If you’re like me, you are constantly telling your child (or grandchild) to eat more fruits and vegetables (or sneaking more into their diet at every opportunity). It’s ingrained in us as parents; we know how important proper nutrition is to our child’s growth and development. Unfortunately, that doesn’t mean our little ones feel the same. Parents are up against a lot: picky eaters, enticing junk food, and a lack of control over what children eat when they’re not at home, to name a few. Primrose recognizes these challenges and the need to establish a love for healthy foods in children early on, which is why we make a deliberate effort to foster healthy eating habits in our schools.
As we’ve talked about in past posts, encouraging healthy habits in children early on is essential to their future health and success. That’s why we developed our Balanced Menus program, which exposes our students to a variety of healthy foods and ensures they get the proper balance of fruit, vegetables and whole grains while in school.
We encourage children try new foods on the menu on a regular basis, as research shows children are more likely to accept a new food if it’s offered 10-15 times, though we always respect a child’s preferences and will never make him eat anything he doesn’t want to. We’ve also built several lessons and experiences into our curriculum to help children learn about nutrition and to encourage a healthy relationship with food – starting in our infant classrooms through kindergarten.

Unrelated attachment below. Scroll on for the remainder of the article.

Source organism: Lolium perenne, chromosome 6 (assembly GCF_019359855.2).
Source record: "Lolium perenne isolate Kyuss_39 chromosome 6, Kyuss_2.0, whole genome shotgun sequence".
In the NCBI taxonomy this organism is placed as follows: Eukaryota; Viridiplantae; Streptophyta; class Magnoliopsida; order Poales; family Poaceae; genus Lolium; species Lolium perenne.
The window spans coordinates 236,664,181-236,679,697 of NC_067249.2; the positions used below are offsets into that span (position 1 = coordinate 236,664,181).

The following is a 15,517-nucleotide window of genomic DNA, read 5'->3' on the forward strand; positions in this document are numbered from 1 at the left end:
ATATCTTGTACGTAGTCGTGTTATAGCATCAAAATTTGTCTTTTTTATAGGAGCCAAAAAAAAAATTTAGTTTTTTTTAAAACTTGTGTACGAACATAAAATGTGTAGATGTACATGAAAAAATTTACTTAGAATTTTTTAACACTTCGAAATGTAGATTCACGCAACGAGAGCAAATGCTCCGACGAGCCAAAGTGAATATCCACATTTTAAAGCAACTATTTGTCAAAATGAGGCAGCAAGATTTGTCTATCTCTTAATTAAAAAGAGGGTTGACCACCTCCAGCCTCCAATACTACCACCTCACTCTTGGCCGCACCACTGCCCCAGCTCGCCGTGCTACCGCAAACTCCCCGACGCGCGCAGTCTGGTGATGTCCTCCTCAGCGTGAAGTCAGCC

Here are a few examples of how healthy eating is integrated into our curriculum:
- Our teachers use sign language with infants and toddlers to encourage them to express their food needs and preferences as well as communicate when they are finished eating.
- We help children recognize signs of hunger and fullness and encourage them to gauge their hunger level.
- During mealtime, story time and dramatic play, teachers point out healthy foods to children and explain how they are good for our bodies.
- We teach children to take a “no thank you” bite to promote trying new foods. If they try it and don’t like it, we always accept their preference.
- Some classes take a “field trip” to the school kitchen or have the school chef come into the classroom to talk about how healthy meals are prepared.
- We help students learn to distinguish between healthy foods and “sometimes foods” (foods that are not as healthy and should be eaten in moderation).
- When they’re old enough, we get children involved in preparing and serving snacks. They are more likely to eat and try foods if they’ve had a hand in getting the snack or meal ready to eat. Check out Primrose Schools’ Snacktivity videos for ways to get your child involved in making fun, healthy snacks at home!
Balanced nutrition, just like healthy habits and physical activity, is a key component to raising a healthy child. Primrose Schools works closely with parents to ensure their child is developing the skills, traits and habits that will lead to Healthy Bodies for life.
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